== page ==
Millions of people have watched the OU’s YouTube videos from our OpenLearn channel. Here’s our 2016 Editor’s Choice, and the top ten downloads from the past 12 months.
2016 editor’s choice
As part of our Exploring Religion in London series, take a look at the capital’s oldest surviving synagogue, built in 1701. In this video, the manager Maurice Bitton takes us around this hidden gem.
Watch our video series about online infidelity, based on research by two Psychology academics at The Open university. These five films explore the issue through the experience of one couple who struggle to hold their relationship together after engaging in online activities. What would you do?
How do sperm move through liquid? What do sperm use to break down the layers on the eggs surface? All of us were once half sperm but most of us have no idea how sperm travel, the odds of being the winning sperm or even what a sperm’s journey is like. In this series of short animated films Prof Hilary MacQueen, Professor of Health Sciences from The Open University introduces us to some fundamental facts we should all know about sperm.
2016’s Top 10 YouTube downloads
For a second year, this has hit the top spot! With over 3 and a half million views and over 18,000 shares since its release in 2011, the Bard and his influence on the English language tops the charts.
The collapse of a suspension bridge over the Ohio River in 1967 comes in at number two – but its nearly 2 million views might have something to with the fact that the collapse is linked to sightings of the Mothman creature, which inspired the film the Mothman Prophecies.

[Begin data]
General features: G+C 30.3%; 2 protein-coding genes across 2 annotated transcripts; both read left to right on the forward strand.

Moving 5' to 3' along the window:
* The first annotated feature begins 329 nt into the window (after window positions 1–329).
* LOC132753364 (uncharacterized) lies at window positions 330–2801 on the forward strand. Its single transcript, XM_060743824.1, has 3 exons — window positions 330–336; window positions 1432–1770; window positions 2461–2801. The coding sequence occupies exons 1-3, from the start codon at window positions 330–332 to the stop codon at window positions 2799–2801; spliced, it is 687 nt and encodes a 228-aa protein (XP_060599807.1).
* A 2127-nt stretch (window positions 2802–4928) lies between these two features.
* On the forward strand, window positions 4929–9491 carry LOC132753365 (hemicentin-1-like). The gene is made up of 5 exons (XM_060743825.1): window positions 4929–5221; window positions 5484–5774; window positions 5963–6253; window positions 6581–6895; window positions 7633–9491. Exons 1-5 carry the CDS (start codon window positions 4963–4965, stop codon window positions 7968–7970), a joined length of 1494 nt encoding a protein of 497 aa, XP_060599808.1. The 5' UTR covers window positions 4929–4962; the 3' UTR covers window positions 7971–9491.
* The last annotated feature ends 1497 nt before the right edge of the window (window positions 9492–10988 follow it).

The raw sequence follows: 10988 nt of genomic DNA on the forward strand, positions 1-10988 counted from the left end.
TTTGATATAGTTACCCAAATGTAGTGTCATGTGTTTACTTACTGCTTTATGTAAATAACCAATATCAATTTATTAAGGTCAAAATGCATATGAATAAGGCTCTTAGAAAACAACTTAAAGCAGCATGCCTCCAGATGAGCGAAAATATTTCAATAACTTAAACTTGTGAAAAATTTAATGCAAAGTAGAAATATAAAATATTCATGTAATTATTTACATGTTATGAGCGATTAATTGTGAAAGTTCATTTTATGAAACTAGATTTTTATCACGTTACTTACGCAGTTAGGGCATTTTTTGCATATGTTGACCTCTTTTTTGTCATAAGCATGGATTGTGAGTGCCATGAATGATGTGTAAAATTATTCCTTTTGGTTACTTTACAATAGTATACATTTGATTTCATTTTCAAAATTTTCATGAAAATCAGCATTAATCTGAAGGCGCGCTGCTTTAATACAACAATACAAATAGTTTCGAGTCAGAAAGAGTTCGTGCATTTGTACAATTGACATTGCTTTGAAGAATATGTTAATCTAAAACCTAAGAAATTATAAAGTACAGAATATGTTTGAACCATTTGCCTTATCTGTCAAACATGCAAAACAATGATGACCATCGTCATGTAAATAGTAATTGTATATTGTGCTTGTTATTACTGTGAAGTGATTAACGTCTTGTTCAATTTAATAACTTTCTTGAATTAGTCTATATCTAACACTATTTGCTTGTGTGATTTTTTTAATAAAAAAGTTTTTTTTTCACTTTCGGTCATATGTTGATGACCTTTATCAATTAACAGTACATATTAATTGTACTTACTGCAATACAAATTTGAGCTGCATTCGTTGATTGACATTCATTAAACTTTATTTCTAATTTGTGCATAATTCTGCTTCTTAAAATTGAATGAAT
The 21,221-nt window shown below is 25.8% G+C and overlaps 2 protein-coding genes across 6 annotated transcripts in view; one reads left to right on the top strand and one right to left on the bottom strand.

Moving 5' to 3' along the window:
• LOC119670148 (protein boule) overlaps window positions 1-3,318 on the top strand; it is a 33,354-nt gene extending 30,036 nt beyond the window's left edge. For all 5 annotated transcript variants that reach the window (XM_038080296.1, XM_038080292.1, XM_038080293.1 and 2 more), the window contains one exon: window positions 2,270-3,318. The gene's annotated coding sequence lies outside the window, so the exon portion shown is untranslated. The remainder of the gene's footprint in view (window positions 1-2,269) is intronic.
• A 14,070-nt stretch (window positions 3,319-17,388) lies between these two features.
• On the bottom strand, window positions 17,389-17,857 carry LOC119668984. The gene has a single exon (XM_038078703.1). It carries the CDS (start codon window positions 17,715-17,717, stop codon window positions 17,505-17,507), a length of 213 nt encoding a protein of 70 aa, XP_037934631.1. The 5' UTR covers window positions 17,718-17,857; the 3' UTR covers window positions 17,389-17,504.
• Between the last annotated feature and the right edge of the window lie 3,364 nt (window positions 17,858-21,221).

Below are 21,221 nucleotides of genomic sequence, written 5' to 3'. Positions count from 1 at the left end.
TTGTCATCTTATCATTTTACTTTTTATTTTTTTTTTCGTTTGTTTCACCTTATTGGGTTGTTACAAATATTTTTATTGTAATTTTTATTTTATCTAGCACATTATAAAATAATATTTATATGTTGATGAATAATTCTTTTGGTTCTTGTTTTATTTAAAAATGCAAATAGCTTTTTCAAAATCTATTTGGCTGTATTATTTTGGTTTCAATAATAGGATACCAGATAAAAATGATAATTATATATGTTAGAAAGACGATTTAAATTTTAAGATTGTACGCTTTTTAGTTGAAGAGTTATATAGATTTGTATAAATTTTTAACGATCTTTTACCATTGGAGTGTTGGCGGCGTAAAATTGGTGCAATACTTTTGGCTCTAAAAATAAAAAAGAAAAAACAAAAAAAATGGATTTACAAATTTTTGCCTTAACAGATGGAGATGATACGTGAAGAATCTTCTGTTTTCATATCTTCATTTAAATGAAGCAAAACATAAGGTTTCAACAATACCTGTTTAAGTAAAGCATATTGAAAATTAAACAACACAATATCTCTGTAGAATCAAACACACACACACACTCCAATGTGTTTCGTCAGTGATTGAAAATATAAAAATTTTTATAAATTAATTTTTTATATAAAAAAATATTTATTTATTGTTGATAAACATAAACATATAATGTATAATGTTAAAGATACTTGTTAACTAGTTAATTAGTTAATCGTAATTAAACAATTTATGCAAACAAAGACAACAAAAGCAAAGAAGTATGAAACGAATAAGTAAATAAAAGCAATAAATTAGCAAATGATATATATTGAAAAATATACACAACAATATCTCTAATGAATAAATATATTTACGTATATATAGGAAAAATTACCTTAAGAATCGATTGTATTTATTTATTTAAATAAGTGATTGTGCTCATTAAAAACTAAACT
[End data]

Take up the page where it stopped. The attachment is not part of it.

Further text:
From Anglo-Saxons and the Age of the Dictionary to Internet and Global English, this combined version of the comedy animations is a rip-roaring journey through the history of the English Language, voiced by Clive Anderson.
The first of the 60 Second Adventures series has picked up over 1 million views since its release in 2011. Thought experiments and paradoxes on time travel, quantum mechanics and Artificial Intelligence are condensed into 60 seconds from The Grandfather Paradox (on which ‘Back to the Future’ is based) to ‘Schrodinger’s Cat’ and The Chinese Room.
At number five, simple explanations of complex economic theories such as Adam Smith’s Invisible Hand and Keynes’ Paradox of Thrift proved a hit on YouTube – with a bit of help from David Mitchell as narrator.
An episode on the history of beer may have pulled in a few of the hundred or so thousand viewers of this series about microbes, why some are good, some bad and what they have done for mankind.
Introduction to this vector operation through the context of modelling water flow in a river. How curl helps in predicting storms.
Simplifying complex theories is an art form – but Professor John Mearsheimer from the University of Chicago does just that as he explains how states behave in international politics, using the example of the US in the West.
2016’s Brexit referendum brought this popular animation to the fore. Narrated by David Mitchell the film explores how and why The European Union was conceived as well as the major events and key players that helped form the idea from its inception through to obstacles it faces today.
In ten minutes, learn about the origins of money and how it developed from whales teeth to today’s currencies and the money of the future.